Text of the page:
Idyllwild Animal Rescue Friend’s search and rescue program started about a year and a half ago and during that time, the service has returned more than 40 dogs to their heartbroken owners. “Over a six-day period, we had calls about 11 missing dogs. We were able to return all 11 to their owners,” said Janice Murasko, ARF secretary.
Murasco and Robert Hewitt have been volunteers with ARF for more than two years. Hewitt is credited with starting the search and rescue service ARF offers. His goals for the program include educating pet owners. “Once we are able to return a lost pet to their owner, we try to educate them on how to prevent their pet from getting out again,” said Robert, “Unfortunately, we aren’t always successful.”
Repeat calls are depleting the resources ARF has available for finding and rescuing lost pets. With a team of four search and rescue volunteers — including Hewitt, Marty Krieger, Barb Reese and Dave Miller — covering Mountain Center, Garner Valley, Idyllwild and Pine Cove, the team can get taxed beyond their capabilities. “Once we have rescued a dog and returned it to its owner, it is important that the owner correct the situation that allowed the dog to run free. We have had repeat calls from a few owners that have not taken any steps to remedy the situation; so of course, the dog is going to get loose again. It’s dangerous to the pet, and it is not fair to the volunteers, especially when we have multiple search and rescues in progress,” said Hewitt.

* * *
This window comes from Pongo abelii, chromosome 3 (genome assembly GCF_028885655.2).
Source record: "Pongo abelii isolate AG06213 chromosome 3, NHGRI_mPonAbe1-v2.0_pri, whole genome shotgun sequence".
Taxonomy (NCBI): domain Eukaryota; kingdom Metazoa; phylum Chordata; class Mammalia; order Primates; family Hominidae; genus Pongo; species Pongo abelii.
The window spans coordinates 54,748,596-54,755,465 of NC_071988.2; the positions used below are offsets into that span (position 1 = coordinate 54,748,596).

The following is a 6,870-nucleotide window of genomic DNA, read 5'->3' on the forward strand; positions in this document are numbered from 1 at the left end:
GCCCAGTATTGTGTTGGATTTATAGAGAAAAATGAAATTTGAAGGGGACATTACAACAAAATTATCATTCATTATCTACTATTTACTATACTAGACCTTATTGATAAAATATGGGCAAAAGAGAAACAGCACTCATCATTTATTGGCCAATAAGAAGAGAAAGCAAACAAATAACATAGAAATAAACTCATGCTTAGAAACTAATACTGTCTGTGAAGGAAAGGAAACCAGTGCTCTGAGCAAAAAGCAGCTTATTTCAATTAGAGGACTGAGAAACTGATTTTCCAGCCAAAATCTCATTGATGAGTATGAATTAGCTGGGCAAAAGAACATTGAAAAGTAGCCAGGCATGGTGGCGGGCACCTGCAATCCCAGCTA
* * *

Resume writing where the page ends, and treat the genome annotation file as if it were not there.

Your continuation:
It also is costly. “We can literally be driving around for hours trying to locate a lost pet. There have been times when the pet has been found or returned on its own and the owners neglected to call us to stop the search,” he said. “Of course, we’re happy that the pet is home, but it would help a lot if the owner just let us know. Gas is expensive and if other searches are in progress, we can assist where we are needed most.”
To assist the organization in defraying costs, ARF will ask for a $20 donation after an owner has requested help more than three times to defray fuel costs.
Hewitt also offered some tips that can keep an owner’s pet safe. In the event a pet is lost, these tips also make identifying the pet easier.
• Secure the pet’s yard fencing.
• Make sure family members and visitors are aware of a dog that might bolt through an opened door or gate.
• Make sure the pet has a collar with an identification and current contact information
• Micro-chip the pet for easy identification.*
• If the pet is micro-chipped be sure the information on the chip is current.
• Keep a current photo of the pet.
* ARF offers micro-chipping for $15. Call 951-659-1122 to schedule an appointment.
ARF works closely with Riverside County Department of Animal Services. “We receive many calls from the community alerting us that there is a stray dog in their neighborhood,” said Murasco. “Unless it is a dog that has been reported to us as lost, there really isn’t much we can do. Not only are we limited space-wise, but ARF is not licensed to take in strays. The best bet is to call animal control in Riverside.” That number is 951-358-7387.
If a pet goes missing, ARF recommends these steps.
• Call the ARF Search and Rescue number at 951-663-6642.
• Assemble friends and family to help ARF with the search.
• Post fliers near the “last seen” location and in heavy traffic areas. (Include a photo of the dog and your contact information.)
• Post on social media and local group sites (Facebook, Twitter, etc.).
“The best way to protect your pet is to ensure that their area is secure. It is also important to keep your pet on a leash. Even the best-behaved dog can take off,” said Hewitt. “Our team loves what we do. There is no better feeling than returning a dog to their owner after they have been lost. It is why we do what we do.”
Category: Idyllwild News